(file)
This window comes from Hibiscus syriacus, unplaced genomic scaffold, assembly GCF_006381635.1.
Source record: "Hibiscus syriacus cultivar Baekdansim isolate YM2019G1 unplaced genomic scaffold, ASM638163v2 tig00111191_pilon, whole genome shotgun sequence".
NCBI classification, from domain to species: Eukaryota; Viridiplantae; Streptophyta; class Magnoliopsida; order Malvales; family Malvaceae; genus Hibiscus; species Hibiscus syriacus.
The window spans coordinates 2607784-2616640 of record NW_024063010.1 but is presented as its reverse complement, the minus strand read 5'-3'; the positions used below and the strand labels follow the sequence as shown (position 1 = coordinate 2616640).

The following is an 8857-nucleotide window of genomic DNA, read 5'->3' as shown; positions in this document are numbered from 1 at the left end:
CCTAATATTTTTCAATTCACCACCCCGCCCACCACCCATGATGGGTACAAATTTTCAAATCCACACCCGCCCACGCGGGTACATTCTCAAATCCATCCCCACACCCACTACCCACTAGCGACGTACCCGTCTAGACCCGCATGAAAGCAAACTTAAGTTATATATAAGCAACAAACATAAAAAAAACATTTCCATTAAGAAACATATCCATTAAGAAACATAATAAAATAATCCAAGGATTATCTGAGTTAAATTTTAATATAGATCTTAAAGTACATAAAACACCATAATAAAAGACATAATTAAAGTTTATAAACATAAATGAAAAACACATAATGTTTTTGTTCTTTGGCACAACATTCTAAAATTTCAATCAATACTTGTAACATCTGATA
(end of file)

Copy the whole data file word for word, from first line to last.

This window comes from Hibiscus syriacus, unplaced genomic scaffold, assembly GCF_006381635.1.
Source record: "Hibiscus syriacus cultivar Baekdansim isolate YM2019G1 unplaced genomic scaffold, ASM638163v2 tig00111191_pilon, whole genome shotgun sequence".
NCBI classification, from domain to species: Eukaryota; Viridiplantae; Streptophyta; class Magnoliopsida; order Malvales; family Malvaceae; genus Hibiscus; species Hibiscus syriacus.
The window spans coordinates 2607784-2616640 of record NW_024063010.1 but is presented as its reverse complement, the minus strand read 5'-3'; the positions used below and the strand labels follow the sequence as shown (position 1 = coordinate 2616640).

The following is an 8857-nucleotide window of genomic DNA, read 5'->3' as shown; positions in this document are numbered from 1 at the left end:
CCTAATATTTTTCAATTCACCACCCCGCCCACCACCCATGATGGGTACAAATTTTCAAATCCACACCCGCCCACGCGGGTACATTCTCAAATCCATCCCCACACCCACTACCCACTAGCGACGTACCCGTCTAGACCCGCATGAAAGCAAACTTAAGTTATATATAAGCAACAAACATAAAAAAAACATTTCCATTAAGAAACATATCCATTAAGAAACATAATAAAATAATCCAAGGATTATCTGAGTTAAATTTTAATATAGATCTTAAAGTACATAAAACACCATAATAAAAGACATAATTAAAGTTTATAAACATAAATGAAAAACACATAATGTTTTTGTTCTTTGGCACAACATTCTAAAATTTCAATCAATACTTGTAACATCTGATA